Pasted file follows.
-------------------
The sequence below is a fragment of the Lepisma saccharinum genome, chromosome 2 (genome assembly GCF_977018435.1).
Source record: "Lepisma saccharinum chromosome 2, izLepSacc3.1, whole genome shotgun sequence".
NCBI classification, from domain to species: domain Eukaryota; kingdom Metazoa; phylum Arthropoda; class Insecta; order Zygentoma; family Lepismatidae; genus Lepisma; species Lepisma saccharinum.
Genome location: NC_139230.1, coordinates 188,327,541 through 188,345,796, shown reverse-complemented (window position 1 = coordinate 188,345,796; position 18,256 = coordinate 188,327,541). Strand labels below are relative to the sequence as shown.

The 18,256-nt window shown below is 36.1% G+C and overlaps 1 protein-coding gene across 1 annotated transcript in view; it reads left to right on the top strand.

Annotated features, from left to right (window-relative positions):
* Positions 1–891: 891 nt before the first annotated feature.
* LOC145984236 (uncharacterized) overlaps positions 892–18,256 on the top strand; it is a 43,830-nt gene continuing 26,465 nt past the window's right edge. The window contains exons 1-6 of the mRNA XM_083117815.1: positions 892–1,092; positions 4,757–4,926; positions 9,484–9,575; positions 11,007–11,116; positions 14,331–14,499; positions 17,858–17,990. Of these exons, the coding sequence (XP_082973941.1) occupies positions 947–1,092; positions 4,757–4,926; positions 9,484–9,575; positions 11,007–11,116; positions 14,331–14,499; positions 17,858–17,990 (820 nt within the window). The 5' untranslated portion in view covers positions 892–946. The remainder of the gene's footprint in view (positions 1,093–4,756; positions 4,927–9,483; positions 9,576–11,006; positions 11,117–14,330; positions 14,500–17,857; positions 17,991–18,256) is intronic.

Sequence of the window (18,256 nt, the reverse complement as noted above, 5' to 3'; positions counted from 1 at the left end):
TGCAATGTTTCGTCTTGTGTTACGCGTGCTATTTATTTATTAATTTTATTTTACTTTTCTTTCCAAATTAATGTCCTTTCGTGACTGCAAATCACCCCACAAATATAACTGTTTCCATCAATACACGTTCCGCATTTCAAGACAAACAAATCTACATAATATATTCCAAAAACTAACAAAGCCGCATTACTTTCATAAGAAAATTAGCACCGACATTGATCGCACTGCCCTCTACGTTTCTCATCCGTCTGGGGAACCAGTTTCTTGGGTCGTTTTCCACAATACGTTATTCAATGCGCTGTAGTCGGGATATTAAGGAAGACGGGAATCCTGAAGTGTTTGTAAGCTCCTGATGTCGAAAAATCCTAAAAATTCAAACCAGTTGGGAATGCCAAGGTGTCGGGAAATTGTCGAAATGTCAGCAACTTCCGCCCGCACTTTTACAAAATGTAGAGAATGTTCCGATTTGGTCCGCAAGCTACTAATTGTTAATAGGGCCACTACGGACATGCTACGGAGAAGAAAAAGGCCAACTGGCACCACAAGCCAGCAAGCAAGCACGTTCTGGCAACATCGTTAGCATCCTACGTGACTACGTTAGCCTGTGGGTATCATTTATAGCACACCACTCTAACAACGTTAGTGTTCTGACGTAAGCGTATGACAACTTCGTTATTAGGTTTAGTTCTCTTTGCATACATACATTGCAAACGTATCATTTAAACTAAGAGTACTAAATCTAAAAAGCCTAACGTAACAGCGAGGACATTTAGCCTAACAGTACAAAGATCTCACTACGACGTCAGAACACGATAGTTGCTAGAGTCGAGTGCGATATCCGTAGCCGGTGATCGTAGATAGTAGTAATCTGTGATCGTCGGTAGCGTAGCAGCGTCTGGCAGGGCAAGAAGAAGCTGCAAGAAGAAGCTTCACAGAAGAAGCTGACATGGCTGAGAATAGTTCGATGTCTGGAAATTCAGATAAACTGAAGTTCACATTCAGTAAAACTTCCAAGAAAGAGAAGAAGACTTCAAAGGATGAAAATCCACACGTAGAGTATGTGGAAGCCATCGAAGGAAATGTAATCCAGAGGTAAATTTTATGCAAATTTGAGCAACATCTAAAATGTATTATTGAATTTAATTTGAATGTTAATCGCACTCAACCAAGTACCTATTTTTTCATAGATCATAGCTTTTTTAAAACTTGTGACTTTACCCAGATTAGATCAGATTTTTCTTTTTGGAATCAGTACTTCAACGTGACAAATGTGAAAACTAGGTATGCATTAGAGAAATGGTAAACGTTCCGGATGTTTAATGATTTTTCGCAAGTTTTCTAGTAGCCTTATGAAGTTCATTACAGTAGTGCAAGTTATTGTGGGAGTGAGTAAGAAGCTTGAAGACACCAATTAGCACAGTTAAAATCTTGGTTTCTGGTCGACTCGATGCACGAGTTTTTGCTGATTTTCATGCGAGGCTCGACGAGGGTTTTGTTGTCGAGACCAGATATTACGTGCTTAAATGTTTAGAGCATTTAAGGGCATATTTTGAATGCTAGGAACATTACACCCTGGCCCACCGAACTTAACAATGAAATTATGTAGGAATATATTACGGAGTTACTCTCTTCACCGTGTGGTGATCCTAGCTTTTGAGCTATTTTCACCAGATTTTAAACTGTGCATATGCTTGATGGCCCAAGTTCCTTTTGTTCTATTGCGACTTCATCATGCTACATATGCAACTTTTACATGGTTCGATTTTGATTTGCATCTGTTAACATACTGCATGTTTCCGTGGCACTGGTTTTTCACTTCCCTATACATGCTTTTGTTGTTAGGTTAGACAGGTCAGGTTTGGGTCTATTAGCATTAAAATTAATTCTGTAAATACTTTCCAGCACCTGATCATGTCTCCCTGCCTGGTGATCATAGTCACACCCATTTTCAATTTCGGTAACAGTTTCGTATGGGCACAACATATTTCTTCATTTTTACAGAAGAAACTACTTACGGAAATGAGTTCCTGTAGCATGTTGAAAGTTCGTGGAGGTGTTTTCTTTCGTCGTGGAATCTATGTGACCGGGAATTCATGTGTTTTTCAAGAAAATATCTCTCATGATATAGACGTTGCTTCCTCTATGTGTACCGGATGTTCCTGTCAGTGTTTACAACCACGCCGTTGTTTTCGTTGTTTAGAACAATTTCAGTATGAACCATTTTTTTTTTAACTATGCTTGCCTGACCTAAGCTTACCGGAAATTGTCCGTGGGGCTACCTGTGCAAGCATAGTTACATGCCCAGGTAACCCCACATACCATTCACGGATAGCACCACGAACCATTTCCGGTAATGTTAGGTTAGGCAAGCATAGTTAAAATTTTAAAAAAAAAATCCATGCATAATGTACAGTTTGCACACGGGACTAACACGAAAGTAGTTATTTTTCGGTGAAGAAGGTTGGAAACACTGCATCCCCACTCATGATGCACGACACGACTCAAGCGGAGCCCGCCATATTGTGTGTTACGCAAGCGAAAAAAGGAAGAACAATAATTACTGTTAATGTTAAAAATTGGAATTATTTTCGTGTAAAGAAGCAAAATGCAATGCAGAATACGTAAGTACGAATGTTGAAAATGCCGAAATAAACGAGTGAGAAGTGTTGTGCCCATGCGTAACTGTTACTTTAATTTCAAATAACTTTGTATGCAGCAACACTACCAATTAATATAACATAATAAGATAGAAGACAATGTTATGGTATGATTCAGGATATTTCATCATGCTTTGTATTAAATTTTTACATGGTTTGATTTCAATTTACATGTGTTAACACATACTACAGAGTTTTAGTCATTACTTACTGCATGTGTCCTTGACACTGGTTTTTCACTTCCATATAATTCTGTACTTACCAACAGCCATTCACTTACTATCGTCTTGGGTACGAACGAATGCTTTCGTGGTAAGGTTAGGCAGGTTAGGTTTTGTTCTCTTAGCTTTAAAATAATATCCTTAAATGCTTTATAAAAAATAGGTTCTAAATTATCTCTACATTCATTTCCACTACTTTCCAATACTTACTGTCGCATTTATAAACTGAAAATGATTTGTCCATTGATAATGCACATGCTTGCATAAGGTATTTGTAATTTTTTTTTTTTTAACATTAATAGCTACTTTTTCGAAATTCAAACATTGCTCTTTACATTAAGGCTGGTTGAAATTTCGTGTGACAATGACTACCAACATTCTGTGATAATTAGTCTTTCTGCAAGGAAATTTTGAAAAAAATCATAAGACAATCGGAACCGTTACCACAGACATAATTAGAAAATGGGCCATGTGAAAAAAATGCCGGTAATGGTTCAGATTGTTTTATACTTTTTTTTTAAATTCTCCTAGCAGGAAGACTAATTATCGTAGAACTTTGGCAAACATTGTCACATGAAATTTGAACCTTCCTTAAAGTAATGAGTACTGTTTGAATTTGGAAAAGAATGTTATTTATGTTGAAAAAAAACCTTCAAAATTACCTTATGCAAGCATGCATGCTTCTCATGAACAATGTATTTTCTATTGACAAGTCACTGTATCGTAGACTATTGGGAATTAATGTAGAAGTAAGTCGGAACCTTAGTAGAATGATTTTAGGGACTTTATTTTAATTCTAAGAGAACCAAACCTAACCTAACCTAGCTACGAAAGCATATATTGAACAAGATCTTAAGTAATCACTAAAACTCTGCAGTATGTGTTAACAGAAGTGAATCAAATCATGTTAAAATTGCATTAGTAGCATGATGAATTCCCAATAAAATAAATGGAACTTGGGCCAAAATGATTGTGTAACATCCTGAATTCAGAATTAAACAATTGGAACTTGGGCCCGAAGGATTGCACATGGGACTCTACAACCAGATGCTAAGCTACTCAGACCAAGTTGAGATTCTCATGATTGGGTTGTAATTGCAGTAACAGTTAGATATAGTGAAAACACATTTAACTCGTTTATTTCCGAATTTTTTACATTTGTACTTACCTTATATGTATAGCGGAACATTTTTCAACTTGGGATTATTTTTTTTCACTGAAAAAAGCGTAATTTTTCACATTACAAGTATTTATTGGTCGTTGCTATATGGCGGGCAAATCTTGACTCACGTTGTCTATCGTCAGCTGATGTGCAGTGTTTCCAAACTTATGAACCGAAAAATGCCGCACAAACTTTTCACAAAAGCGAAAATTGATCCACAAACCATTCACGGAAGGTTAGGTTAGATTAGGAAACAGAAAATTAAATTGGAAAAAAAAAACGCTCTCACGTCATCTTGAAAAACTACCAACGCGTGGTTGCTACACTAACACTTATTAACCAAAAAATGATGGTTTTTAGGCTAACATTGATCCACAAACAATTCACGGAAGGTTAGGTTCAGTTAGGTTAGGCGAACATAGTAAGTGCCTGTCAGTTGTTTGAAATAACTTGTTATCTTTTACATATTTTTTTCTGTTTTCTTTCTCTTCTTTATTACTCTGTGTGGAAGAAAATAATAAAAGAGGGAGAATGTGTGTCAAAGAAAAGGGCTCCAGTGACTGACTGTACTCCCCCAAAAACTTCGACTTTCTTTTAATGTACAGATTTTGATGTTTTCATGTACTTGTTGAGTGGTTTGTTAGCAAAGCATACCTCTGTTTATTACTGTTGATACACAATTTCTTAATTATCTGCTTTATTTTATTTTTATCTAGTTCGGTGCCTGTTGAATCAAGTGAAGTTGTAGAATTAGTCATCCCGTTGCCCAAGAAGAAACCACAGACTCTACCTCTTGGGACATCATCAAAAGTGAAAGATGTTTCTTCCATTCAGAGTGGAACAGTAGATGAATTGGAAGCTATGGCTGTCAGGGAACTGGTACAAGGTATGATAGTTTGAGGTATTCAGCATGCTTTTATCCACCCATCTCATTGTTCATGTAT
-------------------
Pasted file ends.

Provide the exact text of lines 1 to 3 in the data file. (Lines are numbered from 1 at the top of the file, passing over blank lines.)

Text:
The sequence below is a fragment of the Lepisma saccharinum genome, chromosome 2 (genome assembly GCF_977018435.1).
Source record: "Lepisma saccharinum chromosome 2, izLepSacc3.1, whole genome shotgun sequence".
NCBI classification, from domain to species: domain Eukaryota; kingdom Metazoa; phylum Arthropoda; class Insecta; order Zygentoma; family Lepismatidae; genus Lepisma; species Lepisma saccharinum.